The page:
Increasing participation in online communities: A framework for human-computer interaction
Online communities are becoming an accepted part of the lives of Internet users, although participation in these communities is dependent on the types of people that form them. Some of the online community’s members do not participate, people referred to as lurkers, whereas others who have been in the community for a long time, referred to as elders, participate regularly and support others. Understanding what drives these individuals and how they chose whether or not to participate will lead to online communities that thrive. This paper proposes a conceptual framework to describe what drives such individuals to carry out actions such as posting messages and adding content (level 1), the cognitions they use to determine whether or not to take such actions (level 2) and the means by which they go about carrying out the action in the environment (level 3). Finally, the framework is applied to the problem of encouraging members to participate by discussing the methods by which people can be persuaded to participate by changing the way they interpret their desires and their environment.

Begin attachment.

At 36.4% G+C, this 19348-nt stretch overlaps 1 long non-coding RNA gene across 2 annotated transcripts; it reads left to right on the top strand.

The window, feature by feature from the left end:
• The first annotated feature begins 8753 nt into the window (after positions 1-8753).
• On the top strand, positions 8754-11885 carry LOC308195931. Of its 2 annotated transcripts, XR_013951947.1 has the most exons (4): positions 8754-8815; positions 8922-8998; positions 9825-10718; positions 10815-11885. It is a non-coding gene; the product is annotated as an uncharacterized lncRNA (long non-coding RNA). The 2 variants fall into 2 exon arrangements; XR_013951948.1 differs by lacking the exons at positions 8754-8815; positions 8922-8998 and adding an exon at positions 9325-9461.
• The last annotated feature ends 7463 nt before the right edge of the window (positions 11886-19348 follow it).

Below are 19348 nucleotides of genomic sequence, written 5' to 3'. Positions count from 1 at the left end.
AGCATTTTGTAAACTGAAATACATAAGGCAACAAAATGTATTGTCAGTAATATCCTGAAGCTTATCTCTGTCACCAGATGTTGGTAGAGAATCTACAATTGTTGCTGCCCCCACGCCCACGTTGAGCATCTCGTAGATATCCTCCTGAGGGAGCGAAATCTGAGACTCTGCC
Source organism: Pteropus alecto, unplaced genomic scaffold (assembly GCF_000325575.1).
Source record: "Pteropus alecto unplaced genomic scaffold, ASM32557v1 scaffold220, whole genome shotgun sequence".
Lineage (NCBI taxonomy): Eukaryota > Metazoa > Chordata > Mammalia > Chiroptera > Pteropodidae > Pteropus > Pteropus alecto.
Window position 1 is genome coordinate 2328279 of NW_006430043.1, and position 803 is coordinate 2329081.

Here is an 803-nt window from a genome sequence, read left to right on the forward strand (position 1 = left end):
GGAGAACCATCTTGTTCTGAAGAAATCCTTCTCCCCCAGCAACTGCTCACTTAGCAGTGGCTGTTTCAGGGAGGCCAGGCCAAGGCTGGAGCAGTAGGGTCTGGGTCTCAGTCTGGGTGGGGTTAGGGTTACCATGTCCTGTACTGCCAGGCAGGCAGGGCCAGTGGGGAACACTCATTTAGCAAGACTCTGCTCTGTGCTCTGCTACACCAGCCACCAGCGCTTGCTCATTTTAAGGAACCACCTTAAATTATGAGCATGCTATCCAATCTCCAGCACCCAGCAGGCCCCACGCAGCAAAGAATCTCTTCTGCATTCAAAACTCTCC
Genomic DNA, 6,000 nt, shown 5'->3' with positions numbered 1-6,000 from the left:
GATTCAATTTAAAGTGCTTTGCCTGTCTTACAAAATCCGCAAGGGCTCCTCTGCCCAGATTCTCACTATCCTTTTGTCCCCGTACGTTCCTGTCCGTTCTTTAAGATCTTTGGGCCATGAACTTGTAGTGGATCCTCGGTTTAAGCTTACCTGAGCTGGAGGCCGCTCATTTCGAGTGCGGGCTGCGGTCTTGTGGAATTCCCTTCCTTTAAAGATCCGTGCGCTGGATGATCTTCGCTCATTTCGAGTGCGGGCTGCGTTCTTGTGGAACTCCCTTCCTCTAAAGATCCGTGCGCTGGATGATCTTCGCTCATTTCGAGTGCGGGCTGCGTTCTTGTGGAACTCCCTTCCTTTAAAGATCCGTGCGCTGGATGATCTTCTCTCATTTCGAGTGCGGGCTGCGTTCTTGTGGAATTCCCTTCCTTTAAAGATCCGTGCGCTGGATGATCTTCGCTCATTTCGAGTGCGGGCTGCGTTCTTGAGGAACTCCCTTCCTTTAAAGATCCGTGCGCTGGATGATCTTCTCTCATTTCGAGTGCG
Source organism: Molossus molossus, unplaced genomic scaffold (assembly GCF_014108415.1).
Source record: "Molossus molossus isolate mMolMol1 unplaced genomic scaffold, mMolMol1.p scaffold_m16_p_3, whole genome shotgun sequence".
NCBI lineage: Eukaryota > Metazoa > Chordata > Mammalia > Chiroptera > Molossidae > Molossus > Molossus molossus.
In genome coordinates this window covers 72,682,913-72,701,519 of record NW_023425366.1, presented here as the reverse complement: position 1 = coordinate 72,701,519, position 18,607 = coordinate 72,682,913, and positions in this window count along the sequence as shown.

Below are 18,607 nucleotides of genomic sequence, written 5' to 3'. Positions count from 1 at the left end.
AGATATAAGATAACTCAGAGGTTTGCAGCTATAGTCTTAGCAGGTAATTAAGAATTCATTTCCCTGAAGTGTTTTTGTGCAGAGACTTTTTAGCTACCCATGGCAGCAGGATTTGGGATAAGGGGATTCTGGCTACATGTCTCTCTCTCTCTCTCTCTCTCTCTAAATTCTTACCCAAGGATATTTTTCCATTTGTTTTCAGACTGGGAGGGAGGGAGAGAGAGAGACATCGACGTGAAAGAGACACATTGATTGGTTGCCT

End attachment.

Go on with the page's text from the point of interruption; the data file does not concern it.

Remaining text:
Jonathan Bishop (2007). Increasing participation in online communities: A framework for human-computer interaction. Computers in Human Behavior, 23(4), 1881-1893. Available online: http://resources.crocels.com/wp-content/uploads/sites/4/increasing-participation-in-online-communities-a-framework-for-human-computer-interaction.pdf.